I know the Steelers just made the Super Bowl and all, but that's never stopped a Pittsburgh fan from complaining. My crusade to replace our offensive line and offensive coordinator will not stop until a.) BA is fired b.) Willie Colon is replaced c.) Steelers win two consecutive Super Bowls. So here are some glowing reports about your favorite O-lineman and coordinator.
1.) Willie Colon was named to the Football Outsiders All-Keep Chopping Wood Team, the anti-pro bowlers.
Right tackle: Willie Colon, PIT
This is likely the first time a lineman on the All-KCW team will play in the Super Bowl, but Colon's appearance is well-justified. The Steelers were dead last in runs to right tackle, 19th to right end. Colon committed 11 penalties and allowed 5.5 sacks.
Not to mention that he has been penalized three times this year for not lining up on the line of scrimmage.
2.) Although they were much more effective than the Ravens, the Steelers offense only had 11 first downs on Sunday. For comparison, the Ravens had 13. I thought this, from TMQ was an apt description of the Steelers offense against the Ravens.
As for the Pittsburgh offense -- ye gods. Pittsburgh won the AFC championship despite getting just 11 first downs. It's not that the offense was excessively conservative; Steelers coaches called 39 passes and 26 rushes. But the running game was poor, blocking often jumbled, and Ben Roethlisberger did way too much scrambling around and improvising. Even though this sometimes worked -- a 65-yard touchdown pass to Santonio Holmes off a zany scramble -- you can't count on scrambling as your game plan.
Both Pittsburgh players and coaches seemed careless on offense. Leading 13-7 with a minute remaining in the first half, Pittsburgh had possession at midfield. Rookie Limas Sweed was running alone up the left sideline on a stutter-go and dropped a perfectly thrown touchdown pass. Eventually the Steelers reached second-and-10 on the Baltimore 21 with 16 seconds remaining, out of timeouts, the wind at their backs. Why was Pittsburgh out of timeouts? Because after dropping a perfect touchdown pass on national television, Sweed did a very unconvincing "oh, I am hurt" number; stopping the game for an injury within the final two minutes cost the Steelers a timeout. (In a miracle of modern medicine, Sweed was fine an instant later, and did break up an interception in the second half.) Anyway, in the situation the Steelers were in, you either kick the field goal or throw a shot to the end zone; you don't risk having a player tackled inbounds and the clock running. Instead, Roethlisberger scrambled around and then threw to the middle of the field, where the half expired before Pittsburgh could spike the ball. No matter how good your defense is, you can't casually squander scoring opportunities.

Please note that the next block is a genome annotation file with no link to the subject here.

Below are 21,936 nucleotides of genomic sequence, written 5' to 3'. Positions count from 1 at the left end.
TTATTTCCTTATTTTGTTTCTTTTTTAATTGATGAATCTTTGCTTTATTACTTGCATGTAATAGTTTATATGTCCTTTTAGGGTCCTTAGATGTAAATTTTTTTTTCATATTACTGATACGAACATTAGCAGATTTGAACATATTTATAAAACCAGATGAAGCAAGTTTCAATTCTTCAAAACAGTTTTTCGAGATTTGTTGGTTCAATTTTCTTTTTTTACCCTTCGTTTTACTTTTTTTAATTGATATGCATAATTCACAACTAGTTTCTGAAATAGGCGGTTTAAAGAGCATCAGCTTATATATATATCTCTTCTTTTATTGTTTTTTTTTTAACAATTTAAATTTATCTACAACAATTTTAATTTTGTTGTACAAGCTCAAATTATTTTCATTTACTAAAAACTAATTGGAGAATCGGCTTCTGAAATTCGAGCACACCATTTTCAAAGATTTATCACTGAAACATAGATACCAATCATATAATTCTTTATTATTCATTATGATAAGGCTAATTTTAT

The Pittsburgh defense seemed to tire in the second half, because the Pittsburgh offense couldn't hold the ball. Example: Leading 16-7 at the start of the fourth quarter, Pittsburgh faced third-and-1 on its 37. That cannot be the Pittsburgh Steelers in a shotgun spread on third-and-1 when trying to grind the clock! Incompletion, clock stopped, bad punt, Baltimore scored and suddenly the pressure is on at 16-14. The pass was not a gamble for a deep completion, rather a dinky-dunky 5-yard thing. No matter how good your defense is, you can't casually throw incompletions on third-and-1 in a clock-killing situation.
I beg to differ. Our offense has casually squandered scoring opportunities and called passes on third and short all season. The defense just keeps bailing them out.